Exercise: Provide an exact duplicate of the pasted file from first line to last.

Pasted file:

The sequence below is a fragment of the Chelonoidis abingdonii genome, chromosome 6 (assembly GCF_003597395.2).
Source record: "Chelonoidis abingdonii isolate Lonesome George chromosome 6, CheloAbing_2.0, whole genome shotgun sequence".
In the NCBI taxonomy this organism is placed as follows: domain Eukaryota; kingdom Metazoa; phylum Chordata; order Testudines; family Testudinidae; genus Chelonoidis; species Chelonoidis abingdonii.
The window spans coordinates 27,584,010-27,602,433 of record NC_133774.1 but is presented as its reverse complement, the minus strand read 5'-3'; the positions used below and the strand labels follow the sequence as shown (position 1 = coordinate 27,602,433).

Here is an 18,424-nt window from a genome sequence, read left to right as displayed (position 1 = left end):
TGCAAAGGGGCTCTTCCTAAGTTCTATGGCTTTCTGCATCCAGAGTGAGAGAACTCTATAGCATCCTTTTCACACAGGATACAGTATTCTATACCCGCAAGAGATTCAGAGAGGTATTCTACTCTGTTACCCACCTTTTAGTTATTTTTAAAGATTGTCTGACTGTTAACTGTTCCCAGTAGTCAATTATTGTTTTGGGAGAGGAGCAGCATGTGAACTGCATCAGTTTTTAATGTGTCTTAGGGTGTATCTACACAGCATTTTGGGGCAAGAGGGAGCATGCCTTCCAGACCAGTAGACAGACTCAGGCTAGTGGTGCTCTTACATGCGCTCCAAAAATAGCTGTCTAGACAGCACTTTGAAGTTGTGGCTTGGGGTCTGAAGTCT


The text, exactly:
The sequence below is a fragment of the Chelonoidis abingdonii genome, chromosome 6 (assembly GCF_003597395.2).
Source record: "Chelonoidis abingdonii isolate Lonesome George chromosome 6, CheloAbing_2.0, whole genome shotgun sequence".
In the NCBI taxonomy this organism is placed as follows: domain Eukaryota; kingdom Metazoa; phylum Chordata; order Testudines; family Testudinidae; genus Chelonoidis; species Chelonoidis abingdonii.
The window spans coordinates 27,584,010-27,602,433 of record NC_133774.1 but is presented as its reverse complement, the minus strand read 5'-3'; the positions used below and the strand labels follow the sequence as shown (position 1 = coordinate 27,602,433).

Here is an 18,424-nt window from a genome sequence, read left to right as displayed (position 1 = left end):
TGCAAAGGGGCTCTTCCTAAGTTCTATGGCTTTCTGCATCCAGAGTGAGAGAACTCTATAGCATCCTTTTCACACAGGATACAGTATTCTATACCCGCAAGAGATTCAGAGAGGTATTCTACTCTGTTACCCACCTTTTAGTTATTTTTAAAGATTGTCTGACTGTTAACTGTTCCCAGTAGTCAATTATTGTTTTGGGAGAGGAGCAGCATGTGAACTGCATCAGTTTTTAATGTGTCTTAGGGTGTATCTACACAGCATTTTGGGGCAAGAGGGAGCATGCCTTCCAGACCAGTAGACAGACTCAGGCTAGTGGTGCTCTTACATGCGCTCCAAAAATAGCTGTCTAGACAGCACTTTGAAGTTGTGGCTTGGGGTCTGAAGTCT